The Federation of Associations of Schools of the Health Professions (FASHP) has declared the low number of historically underrepresented men of color (HUMOC) graduating and entering the health care professions a national crisis. Representing 16 CEOs of national academic health professions associations, FASHP has released a consensus statement addressing this critical issue. FASHP is calling on local and national educational, health care, governmental and community leaders to raise awareness regarding this critical issue and to identify barriers and provide resources to dramatically increase the number of men of color graduating from the academic health professions.
“We must urgently join forces with P-16 education, government, health care, corporations and other leaders to remove pathway barriers and adopt robust strategies that facilitate a significant increase in the number of historically underrepresented men of color entering and graduating from dental, pharmacy, veterinary medicine, social work and other health professions schools,” said Dr. Karen P. West, Secretary of FASHP and President and CEO of the American Dental Education Association (ADEA).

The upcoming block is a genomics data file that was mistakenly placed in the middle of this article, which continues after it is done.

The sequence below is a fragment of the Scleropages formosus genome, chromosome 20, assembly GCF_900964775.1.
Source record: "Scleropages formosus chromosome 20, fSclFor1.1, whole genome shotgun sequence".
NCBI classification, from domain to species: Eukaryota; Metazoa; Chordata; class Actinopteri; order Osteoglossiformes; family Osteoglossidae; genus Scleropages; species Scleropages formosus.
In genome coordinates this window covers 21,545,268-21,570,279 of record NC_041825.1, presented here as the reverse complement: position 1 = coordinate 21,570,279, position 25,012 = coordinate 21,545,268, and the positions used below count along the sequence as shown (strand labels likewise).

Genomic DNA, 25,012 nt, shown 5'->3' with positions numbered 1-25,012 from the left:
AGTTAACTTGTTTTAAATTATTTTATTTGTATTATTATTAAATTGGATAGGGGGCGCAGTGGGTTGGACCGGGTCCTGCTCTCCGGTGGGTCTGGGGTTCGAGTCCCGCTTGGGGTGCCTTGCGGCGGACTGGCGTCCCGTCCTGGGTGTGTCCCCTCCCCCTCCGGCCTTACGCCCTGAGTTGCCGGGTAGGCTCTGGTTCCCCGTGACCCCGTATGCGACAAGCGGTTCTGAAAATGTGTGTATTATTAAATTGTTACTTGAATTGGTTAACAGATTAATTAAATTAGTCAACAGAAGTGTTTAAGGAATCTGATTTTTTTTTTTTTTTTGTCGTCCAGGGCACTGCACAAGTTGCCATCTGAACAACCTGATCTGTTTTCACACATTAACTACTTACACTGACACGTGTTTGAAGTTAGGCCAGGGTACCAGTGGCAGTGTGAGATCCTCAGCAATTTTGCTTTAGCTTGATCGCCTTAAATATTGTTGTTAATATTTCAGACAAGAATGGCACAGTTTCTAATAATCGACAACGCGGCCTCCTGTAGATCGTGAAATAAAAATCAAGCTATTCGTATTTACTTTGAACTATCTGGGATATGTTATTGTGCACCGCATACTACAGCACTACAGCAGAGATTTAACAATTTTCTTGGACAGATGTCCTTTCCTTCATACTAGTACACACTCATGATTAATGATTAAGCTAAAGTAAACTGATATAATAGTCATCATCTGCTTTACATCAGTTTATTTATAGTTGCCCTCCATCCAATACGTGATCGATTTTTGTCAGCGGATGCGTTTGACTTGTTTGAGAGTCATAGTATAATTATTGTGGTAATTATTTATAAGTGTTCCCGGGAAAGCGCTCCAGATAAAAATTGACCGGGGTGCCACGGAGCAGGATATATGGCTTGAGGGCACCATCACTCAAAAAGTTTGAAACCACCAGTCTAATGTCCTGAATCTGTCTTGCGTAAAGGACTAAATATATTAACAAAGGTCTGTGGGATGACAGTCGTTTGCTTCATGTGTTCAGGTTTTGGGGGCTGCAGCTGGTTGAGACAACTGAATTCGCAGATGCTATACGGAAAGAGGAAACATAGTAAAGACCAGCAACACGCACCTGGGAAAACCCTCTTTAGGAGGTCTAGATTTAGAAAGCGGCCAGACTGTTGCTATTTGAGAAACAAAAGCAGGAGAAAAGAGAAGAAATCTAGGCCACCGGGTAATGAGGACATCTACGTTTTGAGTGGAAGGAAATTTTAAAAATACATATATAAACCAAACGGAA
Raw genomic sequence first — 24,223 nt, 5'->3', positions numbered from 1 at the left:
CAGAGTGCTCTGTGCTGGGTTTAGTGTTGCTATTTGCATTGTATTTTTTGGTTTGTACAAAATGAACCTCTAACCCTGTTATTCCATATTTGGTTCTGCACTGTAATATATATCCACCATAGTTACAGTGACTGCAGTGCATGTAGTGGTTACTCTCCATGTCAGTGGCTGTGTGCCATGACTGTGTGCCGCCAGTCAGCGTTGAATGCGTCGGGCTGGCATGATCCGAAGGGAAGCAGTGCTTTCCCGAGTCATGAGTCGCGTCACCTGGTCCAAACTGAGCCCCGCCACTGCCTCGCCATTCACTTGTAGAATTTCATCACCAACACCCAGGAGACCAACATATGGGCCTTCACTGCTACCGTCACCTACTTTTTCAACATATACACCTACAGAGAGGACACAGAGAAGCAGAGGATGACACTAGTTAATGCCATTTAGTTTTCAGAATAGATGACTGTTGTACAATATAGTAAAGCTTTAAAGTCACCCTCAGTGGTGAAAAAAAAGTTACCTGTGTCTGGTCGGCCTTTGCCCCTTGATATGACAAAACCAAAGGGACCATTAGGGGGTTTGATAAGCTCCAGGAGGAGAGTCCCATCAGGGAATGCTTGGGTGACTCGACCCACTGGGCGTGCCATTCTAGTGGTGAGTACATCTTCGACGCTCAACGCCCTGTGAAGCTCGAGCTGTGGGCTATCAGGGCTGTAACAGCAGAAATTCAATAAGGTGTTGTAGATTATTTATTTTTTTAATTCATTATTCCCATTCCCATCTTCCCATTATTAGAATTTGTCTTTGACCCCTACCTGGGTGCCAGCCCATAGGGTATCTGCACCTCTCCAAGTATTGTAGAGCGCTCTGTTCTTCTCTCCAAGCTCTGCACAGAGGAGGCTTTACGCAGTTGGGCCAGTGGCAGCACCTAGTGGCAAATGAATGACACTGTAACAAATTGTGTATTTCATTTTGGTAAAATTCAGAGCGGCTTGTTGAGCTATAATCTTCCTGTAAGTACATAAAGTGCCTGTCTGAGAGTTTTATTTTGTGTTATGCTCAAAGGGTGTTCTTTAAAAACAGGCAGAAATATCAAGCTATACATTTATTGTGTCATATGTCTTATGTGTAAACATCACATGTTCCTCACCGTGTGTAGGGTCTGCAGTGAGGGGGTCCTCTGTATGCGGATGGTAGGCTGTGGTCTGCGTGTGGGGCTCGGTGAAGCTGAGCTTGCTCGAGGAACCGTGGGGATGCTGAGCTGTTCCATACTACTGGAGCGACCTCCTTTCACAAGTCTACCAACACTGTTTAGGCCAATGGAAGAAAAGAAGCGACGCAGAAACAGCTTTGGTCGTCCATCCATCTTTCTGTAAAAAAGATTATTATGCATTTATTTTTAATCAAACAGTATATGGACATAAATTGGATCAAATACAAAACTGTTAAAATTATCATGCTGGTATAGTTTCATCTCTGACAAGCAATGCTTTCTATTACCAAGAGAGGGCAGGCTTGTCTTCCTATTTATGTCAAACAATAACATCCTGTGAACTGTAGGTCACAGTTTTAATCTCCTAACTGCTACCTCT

“The development of a diverse healthcare workforce is a critical goal for all FASHP member associations,” added FASHP President Dawn Mancuso, MAM, CAE, FASAE, Executive Vice President and CEO of the Association of Schools and Colleges of Optometry. “Our patients deserve the best care we can provide, and that requires a concerted, broader effort to motivate attention and activate solutions.”
The long-running sentiment expressed by FASHP CEOs is consistent with two landmark reports, In the Nation’s Compelling Interest: Ensuring Diversity in the Health-Care Workforce (2004) and Missing Persons: Minorities in the Health Professions (2004), which state that more racially and ethnically diverse health care professionals are essential for meeting future health care needs; tied to improved patient satisfaction, increased access to quality health care and reduced health disparities; and critical for elevating the nation’s responsiveness to the health care needs of a society with rapidly changing demographics.